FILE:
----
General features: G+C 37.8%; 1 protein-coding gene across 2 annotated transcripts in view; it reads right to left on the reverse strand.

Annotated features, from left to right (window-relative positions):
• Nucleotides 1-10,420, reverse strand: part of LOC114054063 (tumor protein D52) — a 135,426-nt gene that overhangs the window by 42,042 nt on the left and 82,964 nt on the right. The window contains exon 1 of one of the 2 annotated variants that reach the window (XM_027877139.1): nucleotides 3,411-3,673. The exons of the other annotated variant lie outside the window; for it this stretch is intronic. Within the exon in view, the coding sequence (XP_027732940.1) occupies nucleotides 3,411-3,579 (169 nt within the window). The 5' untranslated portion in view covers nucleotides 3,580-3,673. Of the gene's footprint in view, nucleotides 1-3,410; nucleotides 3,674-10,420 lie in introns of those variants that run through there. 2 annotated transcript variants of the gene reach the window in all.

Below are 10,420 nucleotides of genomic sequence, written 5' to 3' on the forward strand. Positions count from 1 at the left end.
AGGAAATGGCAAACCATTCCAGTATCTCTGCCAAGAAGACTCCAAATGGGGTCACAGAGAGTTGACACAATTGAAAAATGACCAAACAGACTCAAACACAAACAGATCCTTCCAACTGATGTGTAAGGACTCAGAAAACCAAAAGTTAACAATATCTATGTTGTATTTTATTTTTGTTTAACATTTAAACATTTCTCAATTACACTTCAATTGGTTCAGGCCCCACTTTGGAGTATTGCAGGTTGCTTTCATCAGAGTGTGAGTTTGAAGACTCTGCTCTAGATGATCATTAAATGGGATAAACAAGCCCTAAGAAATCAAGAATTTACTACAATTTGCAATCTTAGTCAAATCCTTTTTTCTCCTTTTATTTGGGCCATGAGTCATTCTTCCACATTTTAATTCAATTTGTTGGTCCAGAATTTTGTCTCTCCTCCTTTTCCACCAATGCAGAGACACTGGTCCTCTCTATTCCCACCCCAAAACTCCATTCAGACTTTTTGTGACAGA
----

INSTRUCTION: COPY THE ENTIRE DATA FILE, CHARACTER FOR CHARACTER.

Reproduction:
General features: G+C 37.8%; 1 protein-coding gene across 2 annotated transcripts in view; it reads right to left on the reverse strand.

Annotated features, from left to right (window-relative positions):
• Nucleotides 1-10,420, reverse strand: part of LOC114054063 (tumor protein D52) — a 135,426-nt gene that overhangs the window by 42,042 nt on the left and 82,964 nt on the right. The window contains exon 1 of one of the 2 annotated variants that reach the window (XM_027877139.1): nucleotides 3,411-3,673. The exons of the other annotated variant lie outside the window; for it this stretch is intronic. Within the exon in view, the coding sequence (XP_027732940.1) occupies nucleotides 3,411-3,579 (169 nt within the window). The 5' untranslated portion in view covers nucleotides 3,580-3,673. Of the gene's footprint in view, nucleotides 1-3,410; nucleotides 3,674-10,420 lie in introns of those variants that run through there. 2 annotated transcript variants of the gene reach the window in all.

Below are 10,420 nucleotides of genomic sequence, written 5' to 3' on the forward strand. Positions count from 1 at the left end.
AGGAAATGGCAAACCATTCCAGTATCTCTGCCAAGAAGACTCCAAATGGGGTCACAGAGAGTTGACACAATTGAAAAATGACCAAACAGACTCAAACACAAACAGATCCTTCCAACTGATGTGTAAGGACTCAGAAAACCAAAAGTTAACAATATCTATGTTGTATTTTATTTTTGTTTAACATTTAAACATTTCTCAATTACACTTCAATTGGTTCAGGCCCCACTTTGGAGTATTGCAGGTTGCTTTCATCAGAGTGTGAGTTTGAAGACTCTGCTCTAGATGATCATTAAATGGGATAAACAAGCCCTAAGAAATCAAGAATTTACTACAATTTGCAATCTTAGTCAAATCCTTTTTTCTCCTTTTATTTGGGCCATGAGTCATTCTTCCACATTTTAATTCAATTTGTTGGTCCAGAATTTTGTCTCTCCTCCTTTTCCACCAATGCAGAGACACTGGTCCTCTCTATTCCCACCCCAAAACTCCATTCAGACTTTTTGTGACAGA